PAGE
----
Visit York Village
York is a small costal fishing town in the Peninsula located in the Western Rural DistrictIt lies about 25 miles outside Freetown.
York is a distinctly Krio village with a rich history though the village also comprises of various other tribes. Prior to the arrival of the liberated slaves, the Sherbro were settled in the area and the village as called Momimi. York village is over 200 years old, predominantly Christian with old churches and beautiful layout and fauna. York is also the rural district headquarters for the region.
The exact origin of the name is unclear and range from the village being named after York in the United Kingdom or from the Duchess of York who had stayed in the community at a point in time. There are even claims that “York” is derived from a Sherbro word that means “to carry people” as slaves were kept in York during the era of the slave trade. Others say York is from a Sherbro word which means “strangers”. The Sherbro used to describe the Portuguese and other Europeans visiting their town as “York”. Years later, when the Portuguese heard the Sherbro calling them “York”, they decided to name the town “York” in 1819 which can be translated as the land of the strangers. Whatever the truth is, the stories are a joy to listen to.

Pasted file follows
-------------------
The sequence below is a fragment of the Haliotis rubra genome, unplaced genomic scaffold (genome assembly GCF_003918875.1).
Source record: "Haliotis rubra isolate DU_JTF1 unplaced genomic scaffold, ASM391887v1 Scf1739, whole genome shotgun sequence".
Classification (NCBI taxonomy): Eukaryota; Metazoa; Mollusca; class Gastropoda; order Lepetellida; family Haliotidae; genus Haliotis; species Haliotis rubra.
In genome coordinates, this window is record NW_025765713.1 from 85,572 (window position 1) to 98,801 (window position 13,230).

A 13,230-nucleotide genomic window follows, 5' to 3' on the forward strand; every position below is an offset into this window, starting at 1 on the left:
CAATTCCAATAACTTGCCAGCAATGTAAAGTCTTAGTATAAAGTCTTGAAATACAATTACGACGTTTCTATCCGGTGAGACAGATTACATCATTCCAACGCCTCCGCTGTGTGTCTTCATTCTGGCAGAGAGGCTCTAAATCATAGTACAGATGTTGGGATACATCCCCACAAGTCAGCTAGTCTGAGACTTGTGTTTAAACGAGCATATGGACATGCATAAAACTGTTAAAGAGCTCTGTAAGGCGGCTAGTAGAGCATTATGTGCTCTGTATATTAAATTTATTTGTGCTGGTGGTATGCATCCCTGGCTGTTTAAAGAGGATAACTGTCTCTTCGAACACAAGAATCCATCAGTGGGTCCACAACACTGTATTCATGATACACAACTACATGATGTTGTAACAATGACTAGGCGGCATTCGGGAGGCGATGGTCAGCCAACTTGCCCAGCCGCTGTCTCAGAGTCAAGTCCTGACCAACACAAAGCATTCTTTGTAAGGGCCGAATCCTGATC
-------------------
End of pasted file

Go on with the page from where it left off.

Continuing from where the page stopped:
The layout of the town and architecture of the houses are reminiscent of those in the deep south of the United States, a testament to the early settlers and re-captives who were starting a new life in the 19th century.
After the slave era, during the Second World War, the royal family was stationed in the community (and the “King Yard” is still here as is the prison yard).
In 1819 202 ex-Royal African Corps (liberated slaves who served Britain in the Napoleonic wars) settled at York. Many of these ex-soldier married Sherbro women. In 1822, eighty-nine liberated Africans were added to the settlement and in 1880 York had the biggest canoe fleet, fifty one vessels, on the Peninsula.
Our tour will take you around York and you will meet its community leaders who will be happy to tell you about the history of York. As is customary when visiting any local village, give the elders a small token of thanks and appreciation for letting you into their community and they will be happy to share stories with you. Feel free to ask questions.
Some of things to see around York include:
We’ll also visit Tacugama Chimpanzee Sanctuary, and Lester Peak